Former lecturer who contracted mesothelioma fails in damages action against university over asbestos exposure

A retired academic who contracted a rare form of cancer which he claimed was the result of exposure to asbestos during the course of his employment at a university has had an action for £180,000 damages dismissed.

A judge in the Court of Session assoilzied the defenders after ruling that the pursuer had “failed to prove that he was exposed to dangerous levels of asbestos dust”.

Lord Pentland heard that in July 2012 the pursuer Dr Robert Prescott was diagnosed as suffering from a localised peritoneal malignant mesothelioma and sought damages from the defenders, the University of St Andrews, for the injury and loss he has suffered as a result of having developed that disease.

The pursuer alleged that he contracted the disease due to asbestos exposure while working as a lecturer in the school of psychology at the university.

He claimed that the exposure occurred when he visited the Old University Library in St Andrews while renovation works were taking place there between about 1976 and 1979.

Quantum of damages was agreed between the parties, but liability was contested.

The court was told that between 1964 and 1966 the Cambridge University natural sciences graduate was a NATO research fellow in the psychology department in Yale University, before returning to Cambridge where he was a senior research assistant until 1974.

He then took up a post as a lecturer in the school of psychology at St Andrews University and was promoted to senior lecturer, before retiring in 2003.

Dr Prescott, 77, who became an honorary senior lecturer at the university from 2004 until 2015, contended he was exposed to asbestos during renovation works at the Old Library building in St Mary’s Quad in the 1970s.

The purpose of the work, which began in around the late spring of 1977 and lasted until about 1979, was to convert and modernise the building for use by the psychology department, which was to be relocated from its existing premises at St Katharine’s Lodge.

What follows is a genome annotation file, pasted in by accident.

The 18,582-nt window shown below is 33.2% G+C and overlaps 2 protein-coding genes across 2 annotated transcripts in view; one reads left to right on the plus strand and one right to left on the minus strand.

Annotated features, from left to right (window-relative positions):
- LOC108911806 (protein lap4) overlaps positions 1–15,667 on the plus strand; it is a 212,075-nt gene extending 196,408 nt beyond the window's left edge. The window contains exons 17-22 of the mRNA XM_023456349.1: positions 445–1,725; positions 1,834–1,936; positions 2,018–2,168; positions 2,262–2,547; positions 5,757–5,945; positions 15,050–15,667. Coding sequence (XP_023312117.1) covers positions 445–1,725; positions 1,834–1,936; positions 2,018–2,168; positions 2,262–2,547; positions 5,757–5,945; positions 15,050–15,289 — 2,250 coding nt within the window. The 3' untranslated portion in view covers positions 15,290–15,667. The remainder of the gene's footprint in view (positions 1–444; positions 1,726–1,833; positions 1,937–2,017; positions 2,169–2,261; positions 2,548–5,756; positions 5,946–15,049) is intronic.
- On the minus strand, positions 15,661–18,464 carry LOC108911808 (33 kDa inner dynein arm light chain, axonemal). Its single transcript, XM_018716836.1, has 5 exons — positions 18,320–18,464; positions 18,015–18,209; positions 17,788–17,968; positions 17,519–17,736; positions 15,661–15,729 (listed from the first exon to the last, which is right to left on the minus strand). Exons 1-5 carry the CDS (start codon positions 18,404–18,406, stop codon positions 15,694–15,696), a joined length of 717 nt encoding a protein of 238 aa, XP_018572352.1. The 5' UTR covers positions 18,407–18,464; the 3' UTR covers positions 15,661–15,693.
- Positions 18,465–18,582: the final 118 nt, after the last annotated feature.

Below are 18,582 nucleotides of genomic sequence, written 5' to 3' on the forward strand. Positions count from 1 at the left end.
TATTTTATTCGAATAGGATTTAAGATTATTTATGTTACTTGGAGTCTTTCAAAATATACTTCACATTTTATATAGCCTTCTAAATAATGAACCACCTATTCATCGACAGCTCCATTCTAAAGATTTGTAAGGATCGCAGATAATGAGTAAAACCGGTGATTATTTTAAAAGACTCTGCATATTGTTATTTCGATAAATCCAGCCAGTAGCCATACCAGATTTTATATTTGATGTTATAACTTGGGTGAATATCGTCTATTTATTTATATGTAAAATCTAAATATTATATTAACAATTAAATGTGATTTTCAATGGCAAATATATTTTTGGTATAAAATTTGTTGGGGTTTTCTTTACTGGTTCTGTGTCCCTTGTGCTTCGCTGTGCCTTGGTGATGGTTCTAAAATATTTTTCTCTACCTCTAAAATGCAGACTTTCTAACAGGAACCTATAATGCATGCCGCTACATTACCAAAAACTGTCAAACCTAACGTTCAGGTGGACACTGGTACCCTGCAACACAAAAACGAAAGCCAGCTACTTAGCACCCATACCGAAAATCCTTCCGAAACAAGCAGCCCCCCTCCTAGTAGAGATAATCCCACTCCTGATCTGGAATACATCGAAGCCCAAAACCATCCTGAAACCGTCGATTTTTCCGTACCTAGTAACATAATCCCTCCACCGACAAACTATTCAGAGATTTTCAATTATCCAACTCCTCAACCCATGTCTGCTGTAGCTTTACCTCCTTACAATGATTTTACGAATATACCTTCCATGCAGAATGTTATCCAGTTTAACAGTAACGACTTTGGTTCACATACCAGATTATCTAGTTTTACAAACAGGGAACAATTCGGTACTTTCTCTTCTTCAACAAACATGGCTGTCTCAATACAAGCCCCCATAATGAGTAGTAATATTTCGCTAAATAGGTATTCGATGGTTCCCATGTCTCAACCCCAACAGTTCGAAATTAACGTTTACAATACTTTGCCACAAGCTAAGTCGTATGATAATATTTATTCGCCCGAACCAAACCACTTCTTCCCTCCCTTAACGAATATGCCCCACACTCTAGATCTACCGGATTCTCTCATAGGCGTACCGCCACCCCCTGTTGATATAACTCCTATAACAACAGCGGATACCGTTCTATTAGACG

The pursuer claimed that, in the course of his employment with the defenders, he required to visit the Old Library during the renovations and that during these visits he was “negligently exposed to dangerous levels of asbestos dust and fibres generated by the building works”.

Dr Prescott said he had been asked to help with the planning and layout of facilities for a new laboratory at the top of the building and said he had visited the Old Library around 12 to 14 times during construction.

He maintained that it was the inhalation of these poisonous substances that caused him to develop peritoneal mesothelioma many years later.

Counsel for the pursuer accepted in order for Dr Prescott to establish liability against the defenders it was essential that the court had to accept the material parts of his evidence as being both “credible and reliable” - otherwise, his claim would fail.

The pursuer had to prove, as the starting point for a successful claim, that he had been negligently exposed to dangerous levels of asbestos dust and fibres during visits to the Old Library, but the judge said that throughout the pursuer’s evidence, particularly in cross-examination, he had formed the “strong impression” that his recollection of events at the time of the renovation project in the Old Library in the 1970s was “unreliable”.

Lord Pentland said: “It appeared to me that the pursuer’s memory from that era was at best fragmentary and that he has now been left with no clear or reliable recollection of any pertinent details.”

He added that in making these findings about the lack of reliability in the pursuer’s evidence he was not intending to imply any criticism of the former academic’s honesty or integrity.

The judge continued: “It seemed to me to be significant that the pursuer was unable to offer any convincing explanation as to why he would have been on the construction site in the Old Library at a time in the project when asbestos was being stripped out and removed from the building and whilst dust and fibres were being released in significant quantities into the atmosphere.

“It is improbable that he would have been there whilst such work was being carried out; he had no knowledge of any of the technical issues that might have arisen during work of that nature; there would have been no practical or other contribution he could usefully have made at that time and he would probably have been in the way.

“It is much more likely that any visits the pursuer made to the site would have been at a later stage, after the stripping out and dirty work had been completed and any asbestos had been taken out.”

He added: “In his evidence the pursuer had no recollection of having been exposed to any material containing asbestos. He did not know the type of material that was being removed when he visited the Old Library. He could not say that he had been there whilst asbestos sheets and boards or any other asbestos products were being taken out. Overall, the pursuer’s evidence regarding his possible contact with asbestos dust was sparse.”

In a written opinion, Lord Pentland said: “I have concluded that the pursuer (Dr Prescott) has failed to prove that he was exposed to dangerous levels of asbestos dust in the Old Library as he avers.”


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